Jon Scieszka's picture books are amazing. Yes, Lane Smith's illustrations aren't pretty. They're often disjointed and creepy, but that's kind of the point. Picture books don't have to be all gooey with cutesy drawings. This story, which, in case you couldn't gather from the title, tells the true story of the three little pigs, is supposed to be a dark tale so creepy pictures are a perfect fit. It's a fractured fairytale and the disjointed illustrations add to that fractured fun.
The gist of the story: the "big bad wolf" just had a cold, he wanted to borrow some sugar to bake his granny a cake, and the pigs are actually horribly rude and wouldn't share. Or so he says. Look at the pictures. Should we side with the wolf when we see that all the cops are pigs and could be siding with their fellow species? Or do we notice that when the stick house falls, it falls into what resembles a dinner place setting, complete with stick forks and a knife and a pig in the middle?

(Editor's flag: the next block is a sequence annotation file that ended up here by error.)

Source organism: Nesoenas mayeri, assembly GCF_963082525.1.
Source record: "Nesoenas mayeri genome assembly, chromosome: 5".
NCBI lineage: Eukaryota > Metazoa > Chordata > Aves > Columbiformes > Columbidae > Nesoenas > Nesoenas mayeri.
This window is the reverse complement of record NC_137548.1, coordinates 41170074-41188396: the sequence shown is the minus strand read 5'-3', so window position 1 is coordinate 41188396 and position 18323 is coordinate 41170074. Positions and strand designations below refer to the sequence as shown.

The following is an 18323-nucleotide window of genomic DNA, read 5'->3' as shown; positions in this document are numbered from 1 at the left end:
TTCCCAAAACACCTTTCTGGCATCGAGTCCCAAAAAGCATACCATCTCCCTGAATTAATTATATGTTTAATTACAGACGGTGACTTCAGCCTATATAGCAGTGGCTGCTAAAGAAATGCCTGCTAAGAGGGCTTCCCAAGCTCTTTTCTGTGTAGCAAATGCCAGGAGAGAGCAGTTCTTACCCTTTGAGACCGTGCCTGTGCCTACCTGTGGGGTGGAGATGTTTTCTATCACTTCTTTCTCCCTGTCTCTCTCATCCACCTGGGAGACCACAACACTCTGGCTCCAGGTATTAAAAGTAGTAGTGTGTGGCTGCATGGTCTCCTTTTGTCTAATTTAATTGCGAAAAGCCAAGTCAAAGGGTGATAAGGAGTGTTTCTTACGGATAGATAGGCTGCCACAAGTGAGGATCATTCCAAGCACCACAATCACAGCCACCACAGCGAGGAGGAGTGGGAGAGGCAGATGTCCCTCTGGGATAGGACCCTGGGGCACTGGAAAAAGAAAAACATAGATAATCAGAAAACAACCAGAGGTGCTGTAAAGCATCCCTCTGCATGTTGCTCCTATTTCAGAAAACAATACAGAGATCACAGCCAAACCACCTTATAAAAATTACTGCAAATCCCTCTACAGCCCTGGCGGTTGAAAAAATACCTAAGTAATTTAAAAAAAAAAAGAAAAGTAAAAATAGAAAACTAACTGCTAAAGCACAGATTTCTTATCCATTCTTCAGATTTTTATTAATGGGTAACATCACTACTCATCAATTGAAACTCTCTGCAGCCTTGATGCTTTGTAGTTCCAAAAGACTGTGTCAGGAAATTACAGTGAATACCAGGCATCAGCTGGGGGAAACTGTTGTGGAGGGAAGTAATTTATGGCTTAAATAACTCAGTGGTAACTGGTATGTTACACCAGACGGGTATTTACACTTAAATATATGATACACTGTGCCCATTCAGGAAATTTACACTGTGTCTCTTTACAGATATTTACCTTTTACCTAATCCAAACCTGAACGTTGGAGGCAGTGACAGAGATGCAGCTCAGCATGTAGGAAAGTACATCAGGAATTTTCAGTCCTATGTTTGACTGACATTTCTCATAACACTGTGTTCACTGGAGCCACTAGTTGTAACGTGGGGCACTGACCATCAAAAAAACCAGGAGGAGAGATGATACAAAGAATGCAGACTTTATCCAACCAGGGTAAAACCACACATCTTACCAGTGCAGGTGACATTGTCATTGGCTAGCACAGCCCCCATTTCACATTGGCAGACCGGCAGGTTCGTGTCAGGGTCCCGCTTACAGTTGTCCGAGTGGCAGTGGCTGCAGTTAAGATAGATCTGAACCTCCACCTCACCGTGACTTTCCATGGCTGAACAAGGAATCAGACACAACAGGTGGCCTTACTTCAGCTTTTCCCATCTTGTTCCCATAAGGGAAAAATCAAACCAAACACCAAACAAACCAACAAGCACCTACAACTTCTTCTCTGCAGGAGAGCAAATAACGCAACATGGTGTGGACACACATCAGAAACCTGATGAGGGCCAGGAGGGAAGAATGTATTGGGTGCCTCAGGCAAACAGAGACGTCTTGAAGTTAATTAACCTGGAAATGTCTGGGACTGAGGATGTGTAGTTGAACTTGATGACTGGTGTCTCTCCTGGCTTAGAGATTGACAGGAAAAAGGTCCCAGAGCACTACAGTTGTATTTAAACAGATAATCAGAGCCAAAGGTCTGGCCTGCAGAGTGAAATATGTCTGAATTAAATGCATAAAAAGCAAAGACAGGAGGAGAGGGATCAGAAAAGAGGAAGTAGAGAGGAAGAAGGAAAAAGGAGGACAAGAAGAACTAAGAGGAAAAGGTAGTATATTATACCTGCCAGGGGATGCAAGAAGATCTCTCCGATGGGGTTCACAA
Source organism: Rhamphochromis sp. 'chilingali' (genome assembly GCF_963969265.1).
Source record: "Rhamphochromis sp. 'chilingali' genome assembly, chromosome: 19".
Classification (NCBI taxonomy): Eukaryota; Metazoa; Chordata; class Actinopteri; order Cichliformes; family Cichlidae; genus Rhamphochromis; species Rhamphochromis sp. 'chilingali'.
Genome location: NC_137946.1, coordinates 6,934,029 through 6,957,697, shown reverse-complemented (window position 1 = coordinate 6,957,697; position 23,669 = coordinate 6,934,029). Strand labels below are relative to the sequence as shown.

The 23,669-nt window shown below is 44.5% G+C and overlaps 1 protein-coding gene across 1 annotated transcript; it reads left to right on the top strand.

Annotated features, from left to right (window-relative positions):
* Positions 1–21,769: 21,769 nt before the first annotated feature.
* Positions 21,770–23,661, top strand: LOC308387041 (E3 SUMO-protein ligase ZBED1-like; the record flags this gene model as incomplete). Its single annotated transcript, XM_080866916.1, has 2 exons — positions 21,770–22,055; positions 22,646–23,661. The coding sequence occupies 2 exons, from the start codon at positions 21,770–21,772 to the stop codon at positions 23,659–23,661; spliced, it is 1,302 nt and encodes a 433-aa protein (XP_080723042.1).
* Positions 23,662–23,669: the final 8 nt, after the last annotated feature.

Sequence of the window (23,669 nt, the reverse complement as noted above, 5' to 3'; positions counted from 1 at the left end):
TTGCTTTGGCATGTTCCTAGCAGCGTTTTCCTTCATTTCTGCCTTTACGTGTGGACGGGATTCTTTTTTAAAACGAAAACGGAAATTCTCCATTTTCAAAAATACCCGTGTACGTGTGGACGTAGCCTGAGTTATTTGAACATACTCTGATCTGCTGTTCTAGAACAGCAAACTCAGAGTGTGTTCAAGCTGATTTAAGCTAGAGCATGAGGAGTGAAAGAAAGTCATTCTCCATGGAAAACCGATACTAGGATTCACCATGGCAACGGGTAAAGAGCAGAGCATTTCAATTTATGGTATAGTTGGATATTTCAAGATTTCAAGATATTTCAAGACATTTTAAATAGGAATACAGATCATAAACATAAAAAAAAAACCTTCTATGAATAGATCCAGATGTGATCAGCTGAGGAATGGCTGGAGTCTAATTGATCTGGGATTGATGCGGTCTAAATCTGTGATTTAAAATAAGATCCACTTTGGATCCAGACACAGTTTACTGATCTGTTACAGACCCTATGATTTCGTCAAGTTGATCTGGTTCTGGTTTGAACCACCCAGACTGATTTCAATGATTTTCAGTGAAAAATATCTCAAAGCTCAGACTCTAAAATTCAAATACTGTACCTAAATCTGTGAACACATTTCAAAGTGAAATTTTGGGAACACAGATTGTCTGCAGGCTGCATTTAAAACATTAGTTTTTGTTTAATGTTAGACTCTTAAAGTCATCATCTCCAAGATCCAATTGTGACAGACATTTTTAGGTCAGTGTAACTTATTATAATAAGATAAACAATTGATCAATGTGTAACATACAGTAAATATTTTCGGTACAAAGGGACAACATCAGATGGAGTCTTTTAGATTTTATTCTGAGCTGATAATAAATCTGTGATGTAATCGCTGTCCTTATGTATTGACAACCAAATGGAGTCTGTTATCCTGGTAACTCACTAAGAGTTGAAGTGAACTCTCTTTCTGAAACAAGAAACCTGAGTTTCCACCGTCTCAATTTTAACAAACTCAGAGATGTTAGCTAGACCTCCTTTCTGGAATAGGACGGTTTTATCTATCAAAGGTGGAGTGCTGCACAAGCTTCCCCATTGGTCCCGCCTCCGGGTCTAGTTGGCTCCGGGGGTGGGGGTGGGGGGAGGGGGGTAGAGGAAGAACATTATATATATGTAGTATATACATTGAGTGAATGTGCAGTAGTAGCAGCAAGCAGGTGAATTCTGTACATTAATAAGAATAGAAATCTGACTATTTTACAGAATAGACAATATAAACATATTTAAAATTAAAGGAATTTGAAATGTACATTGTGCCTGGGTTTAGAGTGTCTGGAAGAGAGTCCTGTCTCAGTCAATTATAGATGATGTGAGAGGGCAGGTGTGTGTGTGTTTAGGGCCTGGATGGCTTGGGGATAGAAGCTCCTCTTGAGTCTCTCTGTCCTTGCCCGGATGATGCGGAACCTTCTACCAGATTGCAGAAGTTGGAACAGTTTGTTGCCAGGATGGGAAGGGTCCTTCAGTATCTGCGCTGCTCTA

I think this story is the perfect example of how picture books are not just useful tools for pre-school storytime sessions. They can be useful tools in the learning process for students of all ages. Teaching a lesson about the right to a fair trial? Use this book to demonstrate how in the U.S. legal system, the Wolf would be afforded the opportunity to defend his actions. Want to teach your high-school literature class about trusting narrators? This book, coupled with the pictures, demonstrates how readers must focus on multiple aspects of the story to make an accurate assessment of what's real...and how even then can never be truly sure. You could even use this story as an introduction to other fractured fairytales (Ella Enchanted, Rapunzel's Revenge, The Graveyard Book) or as a way to invite children to create their own twists on classics.